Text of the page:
AUDIE CORNISH, HOST:
Teachers in Denver are striking over their pay. This after more than a year of contract negotiations with the school district. Jenny Brundin of Colorado Public Radio has been following this story. She's the education reporter there. And, Jenny, today was the first day of the strike. What was the school day like?
JENNY BRUNDIN, BYLINE: Well, all schools were open except for preschool. That's about 5,000 3- and 4-year-olds. The district said they didn't have the staff with that higher level of training that's needed for young kids. And for older kids, the district spent more than $130,000 on lesson plans for two days. Some high school students met in auditoriums. They were divided up into classrooms. At South High School, students walked out at 8 a.m., and they joined their teachers on the picket line.
At another high school, things were a little more chaotic. One student posted a video of students leaving classes and flooding into the hallways where a spontaneous dance party broke out. Several students told me administrators tried to get students to go back to class, but when that failed, they said the kids could leave school, and several did. The district disputes that claim, though.
CORNISH: When it comes to the negotiations, as we mentioned, salary's the sticking point, and, specifically, the district's current system of pay incentives. What more can you tell us about that?
BRUNDIN: Denver has an unusual pay system that doesn't really look like other districts. They get bonuses for working in hard-to-staff positions, like math, for example, or teaching in a high-poverty school. But teachers say those bonuses weren't reliable. And sometimes, the incentives would disappear or shrink in size suddenly. And that's led to high turnover in the district. High school teacher Rebecca Basgal told me that can take a toll on students.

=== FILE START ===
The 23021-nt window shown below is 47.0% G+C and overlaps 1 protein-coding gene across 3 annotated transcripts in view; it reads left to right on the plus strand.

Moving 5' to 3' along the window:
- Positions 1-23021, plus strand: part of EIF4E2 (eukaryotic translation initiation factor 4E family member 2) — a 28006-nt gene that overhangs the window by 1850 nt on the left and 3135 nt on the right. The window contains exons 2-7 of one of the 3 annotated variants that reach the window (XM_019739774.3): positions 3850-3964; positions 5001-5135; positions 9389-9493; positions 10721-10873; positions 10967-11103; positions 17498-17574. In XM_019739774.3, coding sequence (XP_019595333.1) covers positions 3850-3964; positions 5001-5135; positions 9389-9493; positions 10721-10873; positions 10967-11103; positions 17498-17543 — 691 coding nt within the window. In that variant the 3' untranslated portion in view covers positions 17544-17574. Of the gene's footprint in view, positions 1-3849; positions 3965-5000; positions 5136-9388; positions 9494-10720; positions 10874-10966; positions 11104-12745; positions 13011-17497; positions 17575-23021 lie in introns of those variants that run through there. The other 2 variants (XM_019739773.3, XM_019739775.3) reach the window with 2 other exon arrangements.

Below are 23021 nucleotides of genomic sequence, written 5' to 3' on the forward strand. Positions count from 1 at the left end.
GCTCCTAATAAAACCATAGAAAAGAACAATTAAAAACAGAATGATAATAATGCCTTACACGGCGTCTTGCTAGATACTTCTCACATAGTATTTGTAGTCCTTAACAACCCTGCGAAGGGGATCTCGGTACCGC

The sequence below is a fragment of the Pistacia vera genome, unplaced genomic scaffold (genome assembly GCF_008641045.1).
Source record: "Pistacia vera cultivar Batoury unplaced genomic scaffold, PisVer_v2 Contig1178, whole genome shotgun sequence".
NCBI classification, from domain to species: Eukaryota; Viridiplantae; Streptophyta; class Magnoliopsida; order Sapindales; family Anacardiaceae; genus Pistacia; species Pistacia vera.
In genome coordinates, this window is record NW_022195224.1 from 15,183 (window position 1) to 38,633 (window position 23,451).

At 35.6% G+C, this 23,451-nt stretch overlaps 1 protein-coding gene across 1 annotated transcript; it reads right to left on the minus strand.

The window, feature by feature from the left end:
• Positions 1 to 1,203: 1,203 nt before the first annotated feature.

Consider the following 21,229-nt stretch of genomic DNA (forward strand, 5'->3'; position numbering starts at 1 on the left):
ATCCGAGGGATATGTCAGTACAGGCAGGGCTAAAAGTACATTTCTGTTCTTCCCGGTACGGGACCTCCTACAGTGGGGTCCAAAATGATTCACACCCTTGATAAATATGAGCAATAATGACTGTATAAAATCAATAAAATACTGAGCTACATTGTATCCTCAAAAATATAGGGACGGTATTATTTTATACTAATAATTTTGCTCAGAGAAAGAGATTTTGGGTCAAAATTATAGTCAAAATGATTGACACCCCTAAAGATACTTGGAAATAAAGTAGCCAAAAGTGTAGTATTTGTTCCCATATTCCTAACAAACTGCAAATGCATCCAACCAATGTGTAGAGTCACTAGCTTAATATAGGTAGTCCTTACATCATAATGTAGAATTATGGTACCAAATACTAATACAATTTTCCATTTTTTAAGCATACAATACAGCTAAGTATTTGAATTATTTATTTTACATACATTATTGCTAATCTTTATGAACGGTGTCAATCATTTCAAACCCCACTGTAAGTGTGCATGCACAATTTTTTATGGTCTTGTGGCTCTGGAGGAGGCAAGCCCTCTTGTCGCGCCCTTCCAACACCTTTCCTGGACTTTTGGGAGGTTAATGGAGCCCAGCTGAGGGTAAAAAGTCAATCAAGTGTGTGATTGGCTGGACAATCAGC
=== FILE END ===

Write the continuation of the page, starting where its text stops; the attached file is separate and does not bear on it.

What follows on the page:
REBECCA BASGAL: I was the first - I'm sorry. I'm going to cry. I was the first math teacher that stayed with them an entire year since their fifth-grade year. And kids don't deserve that.
BRUNDIN: As you can see, this is a really emotional time for a lot of teachers. They've been at this negotiation for 15 months, and they're really kind of fed up at this point.
CORNISH: Now, going forward, the two sides are supposed to go back to the bargaining table, right? That's supposed to happen tomorrow. Where do things stand?
BRUNDIN: Teachers want the district to put less money into incentives and more money into raising teacher salaries. The district says their latest proposal gives teachers an 11 percent pay raise for next year, although the union contests that number. But the district isn't ready to do away with incentives. Here's Superintendent Susana Cordova.
SUSANA CORDOVA: We added more money, an increased emphasis on our students in the highest-priority schools based on our deep, deep belief around equity and to help incentivize teachers to work in the schools that need them the most.
BRUNDIN: The two sides also disagree with how teachers can advance in their salaries. The union wants a reliable salary schedule where teachers can get pay bumps for professional development. And the district is worried costs would really skyrocket under that model.
CORNISH: That's Colorado Public Radio's Jenny Brundin. Jenny, thank you for your reporting.
BRUNDIN: Thank you.
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